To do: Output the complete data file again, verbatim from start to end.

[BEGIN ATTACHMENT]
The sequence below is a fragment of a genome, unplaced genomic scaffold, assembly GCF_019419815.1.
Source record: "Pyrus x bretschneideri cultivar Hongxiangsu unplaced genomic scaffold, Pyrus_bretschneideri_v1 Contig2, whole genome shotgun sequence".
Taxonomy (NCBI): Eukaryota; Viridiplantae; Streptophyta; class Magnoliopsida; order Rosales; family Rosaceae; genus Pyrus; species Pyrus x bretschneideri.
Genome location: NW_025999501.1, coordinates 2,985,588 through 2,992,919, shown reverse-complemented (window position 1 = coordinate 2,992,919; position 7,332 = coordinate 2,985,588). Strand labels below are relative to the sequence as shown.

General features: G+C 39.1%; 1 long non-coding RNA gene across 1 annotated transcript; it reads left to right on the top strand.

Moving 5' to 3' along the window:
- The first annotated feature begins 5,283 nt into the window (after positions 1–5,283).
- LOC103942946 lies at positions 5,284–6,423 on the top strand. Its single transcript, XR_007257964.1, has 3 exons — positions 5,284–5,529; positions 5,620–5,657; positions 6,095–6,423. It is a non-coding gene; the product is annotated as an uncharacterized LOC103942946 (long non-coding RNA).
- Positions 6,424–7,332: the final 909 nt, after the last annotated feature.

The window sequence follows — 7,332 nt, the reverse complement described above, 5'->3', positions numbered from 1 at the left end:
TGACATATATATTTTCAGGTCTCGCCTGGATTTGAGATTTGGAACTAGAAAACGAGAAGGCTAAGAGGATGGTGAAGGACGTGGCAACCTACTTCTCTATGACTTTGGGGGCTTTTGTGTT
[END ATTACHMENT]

The sequence below is a fragment of a genome, unplaced genomic scaffold, assembly GCF_019419815.1.
Source record: "Pyrus x bretschneideri cultivar Hongxiangsu unplaced genomic scaffold, Pyrus_bretschneideri_v1 Contig2, whole genome shotgun sequence".
Taxonomy (NCBI): Eukaryota; Viridiplantae; Streptophyta; class Magnoliopsida; order Rosales; family Rosaceae; genus Pyrus; species Pyrus x bretschneideri.
Genome location: NW_025999501.1, coordinates 2,985,588 through 2,992,919, shown reverse-complemented (window position 1 = coordinate 2,992,919; position 7,332 = coordinate 2,985,588). Strand labels below are relative to the sequence as shown.

General features: G+C 39.1%; 1 long non-coding RNA gene across 1 annotated transcript; it reads left to right on the top strand.

Moving 5' to 3' along the window:
- The first annotated feature begins 5,283 nt into the window (after positions 1–5,283).
- LOC103942946 lies at positions 5,284–6,423 on the top strand. Its single transcript, XR_007257964.1, has 3 exons — positions 5,284–5,529; positions 5,620–5,657; positions 6,095–6,423. It is a non-coding gene; the product is annotated as an uncharacterized LOC103942946 (long non-coding RNA).
- Positions 6,424–7,332: the final 909 nt, after the last annotated feature.

The window sequence follows — 7,332 nt, the reverse complement described above, 5'->3', positions numbered from 1 at the left end:
TGACATATATATTTTCAGGTCTCGCCTGGATTTGAGATTTGGAACTAGAAAACGAGAAGGCTAAGAGGATGGTGAAGGACGTGGCAACCTACTTCTCTATGACTTTGGGGGCTTTTGTGTT